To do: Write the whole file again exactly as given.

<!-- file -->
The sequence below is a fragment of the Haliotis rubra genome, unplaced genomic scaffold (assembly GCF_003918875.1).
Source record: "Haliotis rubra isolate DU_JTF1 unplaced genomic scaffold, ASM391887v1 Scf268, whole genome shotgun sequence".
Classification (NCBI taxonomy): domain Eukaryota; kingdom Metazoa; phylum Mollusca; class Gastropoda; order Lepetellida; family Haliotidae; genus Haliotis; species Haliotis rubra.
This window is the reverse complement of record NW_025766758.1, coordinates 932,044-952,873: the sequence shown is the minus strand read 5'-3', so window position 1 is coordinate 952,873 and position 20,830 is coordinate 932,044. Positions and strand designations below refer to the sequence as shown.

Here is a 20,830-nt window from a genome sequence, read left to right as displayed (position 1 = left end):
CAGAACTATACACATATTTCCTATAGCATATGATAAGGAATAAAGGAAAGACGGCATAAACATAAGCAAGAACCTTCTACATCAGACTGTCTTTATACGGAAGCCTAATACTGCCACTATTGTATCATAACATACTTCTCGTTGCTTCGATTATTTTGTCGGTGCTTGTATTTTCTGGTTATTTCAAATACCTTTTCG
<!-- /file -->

The sequence below is a fragment of the Haliotis rubra genome, unplaced genomic scaffold (assembly GCF_003918875.1).
Source record: "Haliotis rubra isolate DU_JTF1 unplaced genomic scaffold, ASM391887v1 Scf268, whole genome shotgun sequence".
Classification (NCBI taxonomy): domain Eukaryota; kingdom Metazoa; phylum Mollusca; class Gastropoda; order Lepetellida; family Haliotidae; genus Haliotis; species Haliotis rubra.
This window is the reverse complement of record NW_025766758.1, coordinates 932,044-952,873: the sequence shown is the minus strand read 5'-3', so window position 1 is coordinate 952,873 and position 20,830 is coordinate 932,044. Positions and strand designations below refer to the sequence as shown.

Here is a 20,830-nt window from a genome sequence, read left to right as displayed (position 1 = left end):
CAGAACTATACACATATTTCCTATAGCATATGATAAGGAATAAAGGAAAGACGGCATAAACATAAGCAAGAACCTTCTACATCAGACTGTCTTTATACGGAAGCCTAATACTGCCACTATTGTATCATAACATACTTCTCGTTGCTTCGATTATTTTGTCGGTGCTTGTATTTTCTGGTTATTTCAAATACCTTTTCG